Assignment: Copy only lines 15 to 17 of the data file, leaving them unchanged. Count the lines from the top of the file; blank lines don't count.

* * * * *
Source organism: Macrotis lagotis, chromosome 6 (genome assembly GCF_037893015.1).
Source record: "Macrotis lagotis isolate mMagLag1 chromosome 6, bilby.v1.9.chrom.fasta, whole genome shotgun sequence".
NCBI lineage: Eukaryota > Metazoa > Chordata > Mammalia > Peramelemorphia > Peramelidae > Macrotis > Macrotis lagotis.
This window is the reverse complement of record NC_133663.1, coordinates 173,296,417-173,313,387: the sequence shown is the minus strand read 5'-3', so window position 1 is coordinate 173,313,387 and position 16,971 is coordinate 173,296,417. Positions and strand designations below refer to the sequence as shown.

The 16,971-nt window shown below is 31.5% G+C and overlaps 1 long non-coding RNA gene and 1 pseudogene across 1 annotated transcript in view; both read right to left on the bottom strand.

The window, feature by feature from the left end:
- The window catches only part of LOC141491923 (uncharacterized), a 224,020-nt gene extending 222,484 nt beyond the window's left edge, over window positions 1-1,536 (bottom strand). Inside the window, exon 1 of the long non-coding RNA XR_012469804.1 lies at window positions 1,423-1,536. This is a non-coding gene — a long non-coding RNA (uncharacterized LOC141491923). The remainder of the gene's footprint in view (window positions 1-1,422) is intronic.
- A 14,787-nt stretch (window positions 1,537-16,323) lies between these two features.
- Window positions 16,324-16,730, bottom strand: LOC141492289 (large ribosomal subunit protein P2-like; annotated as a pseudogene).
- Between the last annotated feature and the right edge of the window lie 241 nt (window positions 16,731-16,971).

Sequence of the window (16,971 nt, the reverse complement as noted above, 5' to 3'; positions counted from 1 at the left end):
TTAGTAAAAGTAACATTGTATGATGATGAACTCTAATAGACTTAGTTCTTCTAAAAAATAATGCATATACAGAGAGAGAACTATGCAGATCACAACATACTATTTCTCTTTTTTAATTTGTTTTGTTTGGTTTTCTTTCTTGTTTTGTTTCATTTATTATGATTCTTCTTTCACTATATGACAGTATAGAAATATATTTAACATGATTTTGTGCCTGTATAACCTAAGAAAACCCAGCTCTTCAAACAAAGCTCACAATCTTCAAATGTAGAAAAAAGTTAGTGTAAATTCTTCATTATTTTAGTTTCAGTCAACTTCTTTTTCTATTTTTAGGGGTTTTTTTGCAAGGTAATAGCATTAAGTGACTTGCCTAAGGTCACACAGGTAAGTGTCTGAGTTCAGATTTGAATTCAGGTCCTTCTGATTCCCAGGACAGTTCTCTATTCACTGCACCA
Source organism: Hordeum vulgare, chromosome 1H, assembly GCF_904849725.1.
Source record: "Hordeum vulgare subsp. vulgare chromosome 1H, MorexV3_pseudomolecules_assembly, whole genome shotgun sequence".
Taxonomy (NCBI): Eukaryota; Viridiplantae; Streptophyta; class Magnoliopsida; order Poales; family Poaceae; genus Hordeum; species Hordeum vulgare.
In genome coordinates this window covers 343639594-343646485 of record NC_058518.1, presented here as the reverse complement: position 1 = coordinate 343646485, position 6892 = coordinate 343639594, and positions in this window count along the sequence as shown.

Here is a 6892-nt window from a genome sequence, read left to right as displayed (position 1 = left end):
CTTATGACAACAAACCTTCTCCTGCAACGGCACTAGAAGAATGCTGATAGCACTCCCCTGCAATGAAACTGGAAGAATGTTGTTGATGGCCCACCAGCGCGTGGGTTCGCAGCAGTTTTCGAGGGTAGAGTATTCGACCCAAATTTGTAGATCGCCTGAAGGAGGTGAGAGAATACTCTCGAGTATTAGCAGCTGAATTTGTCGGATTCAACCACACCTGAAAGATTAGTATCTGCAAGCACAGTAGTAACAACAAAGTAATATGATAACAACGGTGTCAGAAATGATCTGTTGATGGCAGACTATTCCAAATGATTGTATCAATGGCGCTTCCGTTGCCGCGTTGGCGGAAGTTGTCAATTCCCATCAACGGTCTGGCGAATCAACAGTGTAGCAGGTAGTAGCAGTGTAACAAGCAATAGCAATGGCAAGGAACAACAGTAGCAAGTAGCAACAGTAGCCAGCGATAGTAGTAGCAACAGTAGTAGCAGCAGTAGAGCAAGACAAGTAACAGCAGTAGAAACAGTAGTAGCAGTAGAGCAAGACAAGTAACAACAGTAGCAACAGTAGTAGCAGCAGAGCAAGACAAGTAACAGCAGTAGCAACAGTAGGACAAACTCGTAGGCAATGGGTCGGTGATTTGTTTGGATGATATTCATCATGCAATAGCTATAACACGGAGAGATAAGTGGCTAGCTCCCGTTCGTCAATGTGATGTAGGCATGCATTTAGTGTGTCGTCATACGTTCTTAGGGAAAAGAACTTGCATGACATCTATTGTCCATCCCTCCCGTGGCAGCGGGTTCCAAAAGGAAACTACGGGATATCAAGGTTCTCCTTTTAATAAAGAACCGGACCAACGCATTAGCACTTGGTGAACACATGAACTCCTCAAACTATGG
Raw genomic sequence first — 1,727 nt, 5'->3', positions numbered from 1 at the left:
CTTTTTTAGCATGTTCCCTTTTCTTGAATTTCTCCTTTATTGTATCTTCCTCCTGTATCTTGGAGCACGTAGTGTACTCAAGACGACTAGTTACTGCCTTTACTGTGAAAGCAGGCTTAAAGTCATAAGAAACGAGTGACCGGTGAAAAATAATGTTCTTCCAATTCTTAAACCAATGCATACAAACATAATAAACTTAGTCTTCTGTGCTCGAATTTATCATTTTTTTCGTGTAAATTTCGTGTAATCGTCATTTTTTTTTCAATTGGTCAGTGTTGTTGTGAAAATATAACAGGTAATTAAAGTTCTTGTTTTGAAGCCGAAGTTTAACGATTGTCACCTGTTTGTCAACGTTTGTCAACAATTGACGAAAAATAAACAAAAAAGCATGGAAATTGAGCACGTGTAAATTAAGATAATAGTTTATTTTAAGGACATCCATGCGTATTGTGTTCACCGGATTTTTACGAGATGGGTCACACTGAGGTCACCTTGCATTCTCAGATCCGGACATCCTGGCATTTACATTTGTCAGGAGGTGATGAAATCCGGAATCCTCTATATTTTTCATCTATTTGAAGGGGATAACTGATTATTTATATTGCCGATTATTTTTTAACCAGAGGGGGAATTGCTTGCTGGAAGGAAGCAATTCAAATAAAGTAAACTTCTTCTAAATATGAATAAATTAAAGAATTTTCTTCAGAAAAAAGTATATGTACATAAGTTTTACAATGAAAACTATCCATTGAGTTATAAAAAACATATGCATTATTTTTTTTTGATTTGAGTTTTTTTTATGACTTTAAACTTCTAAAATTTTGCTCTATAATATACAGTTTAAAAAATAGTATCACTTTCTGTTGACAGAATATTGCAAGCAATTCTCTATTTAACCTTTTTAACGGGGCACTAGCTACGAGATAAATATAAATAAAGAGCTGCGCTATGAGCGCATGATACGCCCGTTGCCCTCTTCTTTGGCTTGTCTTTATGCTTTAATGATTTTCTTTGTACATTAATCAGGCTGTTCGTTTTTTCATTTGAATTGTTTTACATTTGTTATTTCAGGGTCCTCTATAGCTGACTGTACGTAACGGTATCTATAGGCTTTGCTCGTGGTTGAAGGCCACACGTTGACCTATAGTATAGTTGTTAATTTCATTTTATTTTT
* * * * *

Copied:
Taxonomy (NCBI): Eukaryota; Viridiplantae; Streptophyta; class Magnoliopsida; order Poales; family Poaceae; genus Hordeum; species Hordeum vulgare.
In genome coordinates this window covers 343639594-343646485 of record NC_058518.1, presented here as the reverse complement: position 1 = coordinate 343646485, position 6892 = coordinate 343639594, and positions in this window count along the sequence as shown.

Here is a 6892-nt window from a genome sequence, read left to right as displayed (position 1 = left end):